Ritchie had a cherry red Gibson ES 335 TDC. I had a Gretsch Tennessean, so we tried each other guitar’s unplugged in the dressing room, as you do. It was the days before ultra-light strings so we would often use a banjo string for the top E and down-tune a medium gauge set for the rest. I think that’s where the unwound G came from. Ritchie’s stringing was a little heavier than mine, as I recall. Ritchie had pretty long hair and a full moustache. The Crusaders bass player was a fairly outrageous  looking guy called Bibi Blange. Bibi had the hugest mutton chop sideboards and dressed in a late 19th century military coat, and really flared jeans. He played a sunburst Gibson EB2 bass, the one that used the ES style body.
The Sound Force Five all went out into the hall around 6:30 before the punters arrived and we leaned against the skaters rail at the front to watch the Crusaders do their sound check. Man, they were loud! I don’t recall what amps they were using. It wasn’t Marshall Double stacks – they were only just appearing on the scene and I saw the first ones used by Clapton and Hendrix the following year. My recollection is that Richie used a Combo, maybe a Fender Twin, but can’t be sure.  As with most bands at the time, the vocals were pretty well drowned out and I wasn’t overly impressed with Neil Christian, mainly because I couldn’t hear him. But Bibi was standing there with the EB2 high up on his chest dominating the stage. The guitarist sounded pretty good as well. They did a second run through number, an instrumental, which was pretty unusual in the mid ‘60’s. The Shadows were definitely not cool any more, but this Dude was playing a piece I recognised as  Rimsky Korsakov’s Flight of the Bumble Bee. Ritchie had the 335 feed-backing on high gain and he played the whole piece with left hand only, using hammer-ons and pull-offs. His technique was awe inspiring, the fastest playing I had ever seen, and note perfect.   I remember feeling very deflated when we went on a few minutes later to do our sound check. Fortunately the Crusaders didn’t stay to watch us!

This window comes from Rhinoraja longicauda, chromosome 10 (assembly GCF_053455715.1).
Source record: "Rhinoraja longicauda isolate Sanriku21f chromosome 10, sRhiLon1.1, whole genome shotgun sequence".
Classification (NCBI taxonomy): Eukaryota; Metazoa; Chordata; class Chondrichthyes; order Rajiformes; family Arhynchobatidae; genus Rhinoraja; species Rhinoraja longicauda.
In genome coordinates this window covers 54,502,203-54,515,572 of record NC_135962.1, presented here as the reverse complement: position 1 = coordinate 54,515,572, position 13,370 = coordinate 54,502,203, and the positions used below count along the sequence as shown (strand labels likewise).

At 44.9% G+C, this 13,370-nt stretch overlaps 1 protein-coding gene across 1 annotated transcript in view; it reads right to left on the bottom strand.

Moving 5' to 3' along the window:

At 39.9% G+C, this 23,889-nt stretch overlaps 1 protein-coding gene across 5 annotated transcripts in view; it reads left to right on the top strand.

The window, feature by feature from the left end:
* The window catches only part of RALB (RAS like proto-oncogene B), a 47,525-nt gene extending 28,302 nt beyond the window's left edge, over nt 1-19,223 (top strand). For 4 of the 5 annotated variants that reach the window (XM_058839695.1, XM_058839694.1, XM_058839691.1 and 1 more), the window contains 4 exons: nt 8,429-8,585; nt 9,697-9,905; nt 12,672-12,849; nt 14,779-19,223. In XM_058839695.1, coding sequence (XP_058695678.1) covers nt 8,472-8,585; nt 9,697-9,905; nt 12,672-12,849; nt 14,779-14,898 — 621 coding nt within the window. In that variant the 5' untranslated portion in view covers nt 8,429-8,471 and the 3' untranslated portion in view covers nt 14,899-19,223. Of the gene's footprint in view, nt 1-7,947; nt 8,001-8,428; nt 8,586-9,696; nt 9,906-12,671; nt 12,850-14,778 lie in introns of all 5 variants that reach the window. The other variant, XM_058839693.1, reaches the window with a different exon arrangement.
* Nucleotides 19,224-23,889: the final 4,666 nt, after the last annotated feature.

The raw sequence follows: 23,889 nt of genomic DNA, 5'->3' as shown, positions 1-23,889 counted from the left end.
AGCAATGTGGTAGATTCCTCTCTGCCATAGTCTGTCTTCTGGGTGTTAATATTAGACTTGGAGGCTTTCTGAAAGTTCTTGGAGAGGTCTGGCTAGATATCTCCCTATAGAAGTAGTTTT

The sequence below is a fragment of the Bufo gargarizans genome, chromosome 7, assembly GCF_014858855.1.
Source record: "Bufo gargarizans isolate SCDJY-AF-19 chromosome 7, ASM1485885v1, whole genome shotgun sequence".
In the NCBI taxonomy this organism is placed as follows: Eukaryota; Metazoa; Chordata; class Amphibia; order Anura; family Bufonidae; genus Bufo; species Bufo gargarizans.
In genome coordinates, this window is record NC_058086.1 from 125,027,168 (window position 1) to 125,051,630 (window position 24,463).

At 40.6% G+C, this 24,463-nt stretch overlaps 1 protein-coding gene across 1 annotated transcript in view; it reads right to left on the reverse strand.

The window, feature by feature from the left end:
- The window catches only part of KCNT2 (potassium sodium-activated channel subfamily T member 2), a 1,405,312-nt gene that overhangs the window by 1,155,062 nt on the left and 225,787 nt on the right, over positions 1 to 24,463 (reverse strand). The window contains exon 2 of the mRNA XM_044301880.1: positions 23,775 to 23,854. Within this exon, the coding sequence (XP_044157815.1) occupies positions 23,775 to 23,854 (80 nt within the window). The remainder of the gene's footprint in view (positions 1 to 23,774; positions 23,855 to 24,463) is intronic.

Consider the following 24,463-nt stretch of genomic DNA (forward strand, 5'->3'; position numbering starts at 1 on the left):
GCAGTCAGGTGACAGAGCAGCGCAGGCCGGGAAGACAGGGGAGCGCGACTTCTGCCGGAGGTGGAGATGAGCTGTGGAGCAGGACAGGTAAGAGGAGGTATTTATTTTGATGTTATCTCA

It was a good night with a pretty full crowd. We did our first set to a reasonably appreciative audience and I then set myself up on the left side of the stage around 3 metres in front of  Ritchie to  watch him  play. To say I was mesmerised is an understatement. I would go on to watch Hendrix and Clapton from a similar distance but they didn’t come close. I saw Page with the  Yardbirds too, he was very good, but just not as raw, loud or simply technically intimidating as Ritchie was. I don’t think the crowd really appreciated the genius I was watching that night. It was just another loud rock band for them, but for me it was an astonishing demonstration of the capabilities of the electric guitar that reached far beyond my imagination. I can’t tell you the songs they played that night. I didn’t know the Crusaders or their material, so I guess it was a mix of some of their singles releases and a few standards. To be honest it didn’t matter as I only heard this incredible sounding guitar.”

Ritchie Blackmore best guitaristIn 1967 there was a debate being carried on in the pages of Beat Instrumental magazine as to the best rock guitarists around (which ranked Ritchie among the good guitarists of the time) and Rob felt compelled to write and give his considered opinion, which they published in the November 1967 issue. So was Ritchie the best of the best? Back to Rob:
“In hindsight it had a lot to do with my level of musical  exposure at that time. I had grown up playing mainly covers and had musically evolved following the Beatles through their musical journey. I had idolised Clapton in Bluesbreakers, but had been disappointed by Cream. Hendrix’s performance had been average at best as he struggled with poor sound and his confidence at BBQ ’67 in Spalding. Rather surprisingly Hendrix seemed intimidated by the crowd that had mostly come to see northern soul band Geno Washington and the Ram Jam Band on the same bill, and I think he let this derail his performance. In contrast Ritchie was in complete control, arrogant in his performance, very loud and so damn good that I was completely overwhelmed.”

Rob Munton is an East Anglian born guitarist who played in semi-pro bands from 1963 to the early ‘80’s when he emigrated to Australia. Bands he played with include: The G8Crashers, Force Five, Sounds Force Five, Tuesday’s Outcome, Outcome, Headley-Wagg Set, Sloopy, The WashDelta Heroes and Junxn. In February 2015 Rob  briefly returned to the UK for a 50th Anniversary reunion of all original members of Sounds Force Five, playing 3 sell-out gigs.
Neil Christian died in 2010. A CD compilation of his studio work plus unreleased tracks called That’s Nice was released. It included a confirmed one off Neil Christian Blackmore session My Baby’s Left Me done in 1967.
Research: Stephen Clare. © 2015 Darker Than Blue.